|Publication number||US6274484 B1|
|Application number||US 09/527,184|
|Publication date||Aug 14, 2001|
|Filing date||Mar 17, 2000|
|Priority date||Mar 17, 2000|
|Publication number||09527184, 527184, US 6274484 B1, US 6274484B1, US-B1-6274484, US6274484 B1, US6274484B1|
|Inventors||Ming-Hsing Tsai, Sheng-Hsiung Cheu|
|Original Assignee||Taiwan Semiconductor Manufacturing Company|
|Export Citation||BiBTeX, EndNote, RefMan|
|Patent Citations (7), Referenced by (26), Classifications (14), Legal Events (4)|
|External Links: USPTO, USPTO Assignment, Espacenet|
(1) Field of the Invention
The present invention relates to methods used to fabricate semiconductor devices, and more specifically to a method used to form low resistivity tungsten layers, featuring good adhesion to underlying dielectric layers.
(2) Description of Prior Art
The mid-band gap of tungsten, as well as the attractive work function of tungsten—silicon, make tungsten an attractive option as a gate material for metal oxide semiconductor field effect transistor, (MOSFET), devices. In addition the low resistivity, as well as the high electromigration resistance of tungsten, also makes this metal an attractive candidate for metal interconnect structures. Tungsten layers can be obtained using either chemical vapor deposition, (CVD), or plasma vapor deposition, (PVD), procedures, however both deposition modes can present difficulties For example the desired low resistivity of CVD tungsten layers, deposited at temperatures greater than 400° C., using tungsten hexafluoride as a source, is in fact realized, however the adhesion of CVD tungsten to underlying dielectric layers can be marginal. Therefore the use of CVD tungsten, as a gate material, overlying a silicon dioxide layer, or the use of CVD tungsten as a damascene structure, formed in openings in silicon oxide layers, can present adhesion limitations. Tungsten layers obtained via PVD procedures, although resulting in improved adhesion to underlying insulator layers, when compared to CVD counterparts, can damage an underlying gate insulator layer, increasing the risk of alpha particle generation, therefore precluding PVD procedures as a method of forming tungsten gate structures. In addition the poor step coverage of PVD layers, restrict its use as a damascene metal layer.
This invention will describe a process for obtaining tungsten layers, featuring the desired characteristics such as low resistivity, good adhesion to underlying insulator layers, as well as an absence of alpha particle generation. A process of depositing a metastable tungsten nitride layer via a deposition procedure that results in good step coverage, in good adhesion, and with an absence of alpha particle generation to underlying insulator layers, is first performed. A subsequent anneal procedure then converts the high resistivity, metastable tungsten nitride layer, to a low resistivity tungsten layer, still retaining the desired adhesion to underlying silicon oxide layers. Prior art such as Lu et al, in U.S. Pat. No. 5,913,145, as well as Balasubramanyuam et al, in U.S. Pat. No. 5,923,999, describe methods of forming tungsten nitride layers for use as a barrier layer, as well as for use as a gate material, however these prior arts do not teach the present invention in which the optimum properties of tungsten are obtained via formation of a metastable tungsten nitride layer, converted to the desired tungsten layer.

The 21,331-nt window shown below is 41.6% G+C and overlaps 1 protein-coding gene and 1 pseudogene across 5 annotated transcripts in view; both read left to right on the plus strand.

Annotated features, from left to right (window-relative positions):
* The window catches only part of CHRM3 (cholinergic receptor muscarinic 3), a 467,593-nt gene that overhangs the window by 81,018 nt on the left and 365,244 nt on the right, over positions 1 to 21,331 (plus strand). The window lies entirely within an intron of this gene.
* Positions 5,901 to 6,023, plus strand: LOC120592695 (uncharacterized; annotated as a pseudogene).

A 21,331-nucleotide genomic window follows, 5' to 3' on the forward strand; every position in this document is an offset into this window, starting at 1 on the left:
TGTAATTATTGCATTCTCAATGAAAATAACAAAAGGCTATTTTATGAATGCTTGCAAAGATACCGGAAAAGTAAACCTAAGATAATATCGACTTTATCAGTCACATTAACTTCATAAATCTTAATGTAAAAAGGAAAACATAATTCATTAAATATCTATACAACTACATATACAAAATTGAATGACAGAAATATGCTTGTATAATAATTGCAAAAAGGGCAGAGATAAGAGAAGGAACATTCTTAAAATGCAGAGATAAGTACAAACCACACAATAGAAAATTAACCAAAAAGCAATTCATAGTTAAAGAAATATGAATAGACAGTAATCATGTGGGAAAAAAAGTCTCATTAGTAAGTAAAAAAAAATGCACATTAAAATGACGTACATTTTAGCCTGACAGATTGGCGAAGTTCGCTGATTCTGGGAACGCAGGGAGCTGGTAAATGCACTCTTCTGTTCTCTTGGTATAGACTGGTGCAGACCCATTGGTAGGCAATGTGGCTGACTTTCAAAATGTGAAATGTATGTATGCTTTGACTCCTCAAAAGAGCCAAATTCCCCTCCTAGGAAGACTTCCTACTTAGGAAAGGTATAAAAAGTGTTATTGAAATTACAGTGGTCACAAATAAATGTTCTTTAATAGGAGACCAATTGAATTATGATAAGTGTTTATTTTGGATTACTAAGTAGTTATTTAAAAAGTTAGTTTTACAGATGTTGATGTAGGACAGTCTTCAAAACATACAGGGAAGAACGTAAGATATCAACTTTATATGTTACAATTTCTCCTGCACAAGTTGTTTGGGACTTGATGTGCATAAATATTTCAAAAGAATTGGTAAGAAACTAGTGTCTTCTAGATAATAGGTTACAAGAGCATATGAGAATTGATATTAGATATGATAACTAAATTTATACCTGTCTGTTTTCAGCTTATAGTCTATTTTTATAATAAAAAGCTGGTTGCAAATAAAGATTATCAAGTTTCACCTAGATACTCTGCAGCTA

It is an object of this invention to form a tungsten layer, to be used for a MOSFET gate structure, and to be used for a damascene metal structure, with the tungsten layer featuring: good adhesion to underlying insulator layers; good conformality or step coverage; low resistivity; and without generating alpha particles in surrounding insulator layers, during the tungsten deposition procedure.
It is another object of this invention to deposit a metastable tungsten nitride layer, via an plasma enhanced chemical vapor deposition, (PECVD), or via a metal organic chemical vapor deposition, (MOCVD), procedure, to obtain the desired adhesion and step coverage for a subsequent tungsten layer.
It is yet another object of this invention to anneal the metastable tungsten nitride layer to form a lower resistivity tungsten layer.
In accordance with the present invention a method of forming a low resistivity, tungsten layer, featuring a deposition and annealing sequence that results in the desired tungsten adhesion and step coverage, with an absence of alpha particle generation to underlying layers, is described. A tungsten nitride layer is first deposited via PECVD, or MOCVD procedures, resulting in excellent adhesion to underlying insulator layers, such as a silicon dioxide layer, for a MOSFET application, or other insulator layers for a metal damascene structure application. A rapid thermal anneal, (RTA), procedure is then used to convert the high resistivity tungsten nitride layer to a lower resistivity tungsten layer, still maintaining the excellent adhesion to the underlying silicon oxide layers. Patterning of the tungsten layer is then used to form a tungsten gate structure, for the MOSFET application, or a reactive ion etch, (RIE), or chemical mechanical polishing, (CMP), procedure, to form the tungsten damascene structure, for a metal interconnect application.
The object and other advantages of this invention are best described in the preferred embodiment with reference to the attached drawings that include:
FIGS. 1-3, which schematically in cross-sectional style, show key stages of fabrication used to form a tungsten gate structure, using the deposition of the metastable layer, followed by the reduction of the metastable layer to a low resistivity tungsten gate structure.
FIGS. 4-7, which schematically in cross-sectional style, show key stages of fabrication used to form a tungsten damascene structure, again using the deposition of the metastable, tungsten nitride layer, followed by the reduction of the metastable layer to a low resistivity tungsten damascene structure.